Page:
81. "We need greater freedom to roam in the countryside," argues Nick Hayes
Play • 40 min

Come with us to a narrowboat on the Kennet and Avon canal to talk to Nick Hayes, author of the The Book of Trespass, about how little of the English countryside is open to walkers, riders and canoeists. Learn how our landscapes came to be owned by so few people – and how it might benefit the nation's health to open them up to the public

 

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Folger Shakespeare Library: Shakespeare Unlimited
Folger Shakespeare Library: Shakespeare Unlimited
Folger Shakespeare Library
Shakespeare, Science, and Art
Does Hamlet live in a Ptolemaic or Copernican solar system? Is Queen Mab a germ? Which falls faster: a feather or the Duke of Gloucester? In Shakespeare’s time, new scientific discoveries and mathematical concepts were upending the way people looked at their world. Many of those new ideas found their ways into his plays. We speak with Dr. Natalie Elliot about how Shakespeare interpreted the scientific innovations of the early modern period in his art. She is interviewed by Barbara Bogaev. Dr. Natalie Elliot is a storyteller, science writer, and a member of the faculty at St. John’s College. Her essay “Shakespeare’s Worlds of Science” was published in the Winter 2018 edition of The New Atlantis. Elliot is currently working on two books: an exploration of Shakespeare's engagement with early modern science called "Shakespeare and the Theater of the Universe," and a comic novel about woolly mammoths called "Megafauna." From the Shakespeare Unlimited podcast. Published January 5, 2021. © Folger Shakespeare Library. All rights reserved. This podcast episode, “If This Be Magic, Let It Be an Art,” was produced by Richard Paul. Garland Scott is the associate producer. It was edited by Gail Kern Paster. Ben Lauer is the web producer, with help from Leonor Fernandez. We had technical help from Andrew Feliciano and Evan Marquart at Voice Trax West in Studio City, California.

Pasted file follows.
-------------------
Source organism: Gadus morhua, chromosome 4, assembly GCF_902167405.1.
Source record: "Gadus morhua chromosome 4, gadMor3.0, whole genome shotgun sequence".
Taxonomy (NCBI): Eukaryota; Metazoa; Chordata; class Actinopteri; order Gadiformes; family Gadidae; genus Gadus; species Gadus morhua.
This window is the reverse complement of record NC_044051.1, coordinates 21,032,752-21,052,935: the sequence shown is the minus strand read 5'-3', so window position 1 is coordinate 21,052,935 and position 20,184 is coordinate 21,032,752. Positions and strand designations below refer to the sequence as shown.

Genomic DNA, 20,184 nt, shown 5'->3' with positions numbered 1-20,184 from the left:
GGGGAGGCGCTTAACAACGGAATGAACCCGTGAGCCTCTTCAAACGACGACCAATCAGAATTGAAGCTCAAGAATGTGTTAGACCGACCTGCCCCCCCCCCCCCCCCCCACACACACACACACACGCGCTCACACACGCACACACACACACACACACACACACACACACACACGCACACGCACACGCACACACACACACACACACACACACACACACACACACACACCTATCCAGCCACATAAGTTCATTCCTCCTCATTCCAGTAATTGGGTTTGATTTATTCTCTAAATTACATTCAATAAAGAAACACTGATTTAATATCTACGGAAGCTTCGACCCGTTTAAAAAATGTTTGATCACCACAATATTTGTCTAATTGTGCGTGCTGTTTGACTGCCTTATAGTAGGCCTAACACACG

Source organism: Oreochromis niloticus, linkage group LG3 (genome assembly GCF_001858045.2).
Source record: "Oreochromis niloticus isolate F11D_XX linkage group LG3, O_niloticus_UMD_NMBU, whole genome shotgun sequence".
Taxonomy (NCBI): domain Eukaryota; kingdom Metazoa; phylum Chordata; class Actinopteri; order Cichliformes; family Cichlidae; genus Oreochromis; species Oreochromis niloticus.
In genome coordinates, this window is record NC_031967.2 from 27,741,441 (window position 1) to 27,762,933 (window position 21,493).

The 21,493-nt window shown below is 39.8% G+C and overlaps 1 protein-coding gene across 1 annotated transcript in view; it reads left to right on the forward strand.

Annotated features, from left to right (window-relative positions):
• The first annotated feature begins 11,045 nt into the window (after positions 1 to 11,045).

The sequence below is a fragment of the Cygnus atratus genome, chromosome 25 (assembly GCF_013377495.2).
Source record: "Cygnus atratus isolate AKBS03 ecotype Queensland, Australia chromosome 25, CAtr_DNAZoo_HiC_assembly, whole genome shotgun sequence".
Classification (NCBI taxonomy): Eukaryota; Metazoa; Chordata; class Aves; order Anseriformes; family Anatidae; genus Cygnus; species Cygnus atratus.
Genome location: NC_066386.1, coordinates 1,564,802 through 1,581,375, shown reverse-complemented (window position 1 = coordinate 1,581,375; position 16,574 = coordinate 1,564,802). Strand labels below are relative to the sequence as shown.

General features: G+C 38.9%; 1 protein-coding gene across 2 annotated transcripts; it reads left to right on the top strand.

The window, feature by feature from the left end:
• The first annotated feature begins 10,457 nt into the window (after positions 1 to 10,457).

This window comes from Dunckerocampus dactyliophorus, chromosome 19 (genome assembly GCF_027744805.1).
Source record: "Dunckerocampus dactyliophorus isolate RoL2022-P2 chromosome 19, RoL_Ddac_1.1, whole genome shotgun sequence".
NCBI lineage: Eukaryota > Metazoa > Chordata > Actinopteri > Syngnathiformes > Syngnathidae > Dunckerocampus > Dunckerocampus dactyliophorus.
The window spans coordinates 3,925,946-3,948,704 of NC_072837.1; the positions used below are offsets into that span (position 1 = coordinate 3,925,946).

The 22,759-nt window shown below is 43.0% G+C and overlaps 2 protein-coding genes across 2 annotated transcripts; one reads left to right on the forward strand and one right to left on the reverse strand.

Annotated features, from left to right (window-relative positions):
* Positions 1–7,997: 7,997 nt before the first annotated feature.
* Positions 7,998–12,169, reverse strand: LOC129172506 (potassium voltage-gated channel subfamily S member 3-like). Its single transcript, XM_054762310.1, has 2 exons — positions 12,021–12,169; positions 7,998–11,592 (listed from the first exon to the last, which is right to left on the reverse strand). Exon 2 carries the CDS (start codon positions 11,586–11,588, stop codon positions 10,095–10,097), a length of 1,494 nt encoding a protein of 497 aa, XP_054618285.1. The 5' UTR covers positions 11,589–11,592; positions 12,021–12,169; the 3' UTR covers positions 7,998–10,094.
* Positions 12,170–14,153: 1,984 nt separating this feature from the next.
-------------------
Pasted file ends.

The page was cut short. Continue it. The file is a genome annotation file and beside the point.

33 min
Slightly Foxed
Slightly Foxed
Slightly Foxed: The Real Reader's Quarterly
27: Dr Wiener’s Library
Anthony Wells worked at The Wiener Holocaust Library in London for a decade. In this episode he leads the Slightly Foxed editors into the history of the library, which holds one of the most extensive archives on the Holocaust and the Nazi era. We travel to Germany, Amsterdam, New York and Tel Aviv, but it is people rather than places that the library remembers with its annals of personal stories. Dr Alfred Wiener, a German Jew who fought in the First World War, was one of the first to note the rise of the Nazi Party, and he began to assemble an archive of information in order to undermine their activities. From downfall by documentation in the Nuremberg Trial to a tracing service made up of millions of records, we learn how The Wiener Library ensures that those who disappeared are not forgotten. With thanks to The Wiener Library for the image used for this episode’s cover artwork: Member of staff, Mrs Walter at The Wiener Library in 1952 Please find links to books, articles, and further reading listed below. The digits in brackets following each listing refer to the minute and second they are mentioned. (Episode duration: 37 minutes; 6 seconds) Books Mentioned We may be able to get hold of second-hand copies of the out-of-print titles listed below. Please get in touch (mailto:jess@foxedquarterly.com) with Jess in the Slightly Foxed office for more information. The Ratline (https://foxedquarterly.com/shop/philippe-sands-the-ratline/) , Philippe Sands (11:39) An Englishman in Auschwitz, Leon Greenman is out of print (14:25) Dinner of Herbs: Village Life in 1960s Turkey (https://foxedquarterly.com/shop/carla-grissman-dinner-of-herbs/) , Carla Grissman (28:00) Hope against Hope (https://foxedquarterly.com/shop/nadezhda-mandelstam-hope-against-hope/) , Nadezhda Mandelstam (29:42) Defying Hitler (https://foxedquarterly.com/shop/sebastian-haffner-defying-hitler/) , Sebastian Haffner (31:04) An Officer and a Spy (https://foxedquarterly.com/shop/robert-harris-an-officer-and-a-spy/) , Robert Harris (33:53) Related Slightly Foxed Articles Comfortable Words, (https://foxedquarterly.com/anthony-wells-1662-book-of-common-prayer-literary-review/) Anthony Wells on the 1662 Book of Common Prayer, Issue 36 174517 (https://foxedquarterly.com/david-spiller-primo-levi-literary-review/) , David Spiller on Primo Levi, If This Is a Man and The Truce, Issue 43  Casting Out Fear (https://foxedquarterly.com/viktor-e-frankl-mans-search-for-meaning/) , Gary Mead on Viktor E. Frankl, Man’s Search for Meaning, Issue 50 The Hunt for Hitler (https://foxedquarterly.com/hugh-trevor-roper-adam-sisman-literary-review/) , Adam Sisman on Hugh Trevor-Roper, The Last Days of Hitler, Issue 61 Other Links The Wiener Holocaust Library  (https://www.wienerlibrary.co.uk/) One Tree Books (https://onetreebooks.com/) , Petersfield (23:52) The Petersfield Bookshop (https://www.petersfieldbookshop.com/) (24:45) Opening music: Preludio from Violin Partita No.3 in E Major by Bach The Slightly Foxed Podcast is hosted by Philippa Lamb and produced by Podcastable (https://www.podcastable.co.uk/)
37 min
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